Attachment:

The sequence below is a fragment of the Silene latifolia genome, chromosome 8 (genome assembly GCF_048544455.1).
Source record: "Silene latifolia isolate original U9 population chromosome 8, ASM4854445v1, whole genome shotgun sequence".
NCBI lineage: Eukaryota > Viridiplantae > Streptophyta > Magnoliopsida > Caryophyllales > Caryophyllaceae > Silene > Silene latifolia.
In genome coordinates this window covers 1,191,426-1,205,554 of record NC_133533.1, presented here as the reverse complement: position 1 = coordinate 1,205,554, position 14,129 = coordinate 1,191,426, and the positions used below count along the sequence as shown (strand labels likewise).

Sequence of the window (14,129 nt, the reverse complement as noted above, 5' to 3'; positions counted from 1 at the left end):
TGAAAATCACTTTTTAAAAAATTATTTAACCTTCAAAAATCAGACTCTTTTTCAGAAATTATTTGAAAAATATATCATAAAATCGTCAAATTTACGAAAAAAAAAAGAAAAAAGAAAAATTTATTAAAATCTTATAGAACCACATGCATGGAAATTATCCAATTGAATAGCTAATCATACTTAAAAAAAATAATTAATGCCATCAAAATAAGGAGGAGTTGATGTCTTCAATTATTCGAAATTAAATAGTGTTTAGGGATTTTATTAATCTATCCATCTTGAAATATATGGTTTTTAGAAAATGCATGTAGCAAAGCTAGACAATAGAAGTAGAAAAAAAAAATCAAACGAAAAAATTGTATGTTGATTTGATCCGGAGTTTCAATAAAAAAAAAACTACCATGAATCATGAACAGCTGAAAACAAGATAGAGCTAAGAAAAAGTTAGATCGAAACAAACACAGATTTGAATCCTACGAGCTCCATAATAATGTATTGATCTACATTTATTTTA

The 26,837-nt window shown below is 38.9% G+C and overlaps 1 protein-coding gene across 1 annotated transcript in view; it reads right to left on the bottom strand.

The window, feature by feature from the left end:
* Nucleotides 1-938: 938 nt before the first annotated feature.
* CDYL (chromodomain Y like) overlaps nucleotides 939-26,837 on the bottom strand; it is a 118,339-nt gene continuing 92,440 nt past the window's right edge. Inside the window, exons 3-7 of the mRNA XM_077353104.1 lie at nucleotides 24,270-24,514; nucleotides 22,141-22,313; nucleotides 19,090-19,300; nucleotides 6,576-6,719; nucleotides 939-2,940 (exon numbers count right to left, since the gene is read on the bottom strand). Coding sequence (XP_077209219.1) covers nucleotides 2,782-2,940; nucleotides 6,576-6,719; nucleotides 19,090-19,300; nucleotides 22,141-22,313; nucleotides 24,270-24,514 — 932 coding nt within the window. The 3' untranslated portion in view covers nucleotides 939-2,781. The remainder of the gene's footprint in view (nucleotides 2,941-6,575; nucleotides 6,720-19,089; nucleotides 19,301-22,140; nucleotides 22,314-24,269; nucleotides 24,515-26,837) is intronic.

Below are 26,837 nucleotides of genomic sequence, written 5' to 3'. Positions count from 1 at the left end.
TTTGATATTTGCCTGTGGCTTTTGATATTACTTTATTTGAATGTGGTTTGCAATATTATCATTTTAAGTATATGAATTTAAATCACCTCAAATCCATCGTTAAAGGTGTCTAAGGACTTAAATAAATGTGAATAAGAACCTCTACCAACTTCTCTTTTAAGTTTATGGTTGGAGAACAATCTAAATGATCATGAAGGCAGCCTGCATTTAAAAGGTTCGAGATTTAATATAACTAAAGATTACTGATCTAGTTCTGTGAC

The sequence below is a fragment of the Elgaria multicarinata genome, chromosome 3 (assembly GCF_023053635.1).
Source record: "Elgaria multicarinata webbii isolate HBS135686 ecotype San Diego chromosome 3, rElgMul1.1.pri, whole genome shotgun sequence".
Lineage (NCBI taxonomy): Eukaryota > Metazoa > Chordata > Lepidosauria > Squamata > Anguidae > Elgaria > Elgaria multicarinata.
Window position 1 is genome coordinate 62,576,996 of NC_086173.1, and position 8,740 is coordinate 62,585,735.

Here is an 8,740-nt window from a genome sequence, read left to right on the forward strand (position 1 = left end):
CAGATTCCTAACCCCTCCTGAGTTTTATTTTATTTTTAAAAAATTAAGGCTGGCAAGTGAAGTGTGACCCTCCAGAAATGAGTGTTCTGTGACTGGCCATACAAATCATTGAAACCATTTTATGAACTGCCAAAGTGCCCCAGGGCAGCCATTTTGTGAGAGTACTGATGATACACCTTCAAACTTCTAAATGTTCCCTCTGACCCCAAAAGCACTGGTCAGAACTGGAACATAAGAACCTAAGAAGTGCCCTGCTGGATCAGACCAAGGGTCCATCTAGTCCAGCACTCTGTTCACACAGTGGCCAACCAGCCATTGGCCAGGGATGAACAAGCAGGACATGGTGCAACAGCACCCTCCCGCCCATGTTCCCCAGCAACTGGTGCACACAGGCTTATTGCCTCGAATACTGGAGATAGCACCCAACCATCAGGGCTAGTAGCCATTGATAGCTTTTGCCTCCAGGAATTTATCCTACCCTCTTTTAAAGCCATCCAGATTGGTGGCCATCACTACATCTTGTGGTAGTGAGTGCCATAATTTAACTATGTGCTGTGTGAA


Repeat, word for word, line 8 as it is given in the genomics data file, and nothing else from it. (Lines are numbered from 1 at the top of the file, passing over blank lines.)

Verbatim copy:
The window, feature by feature from the left end: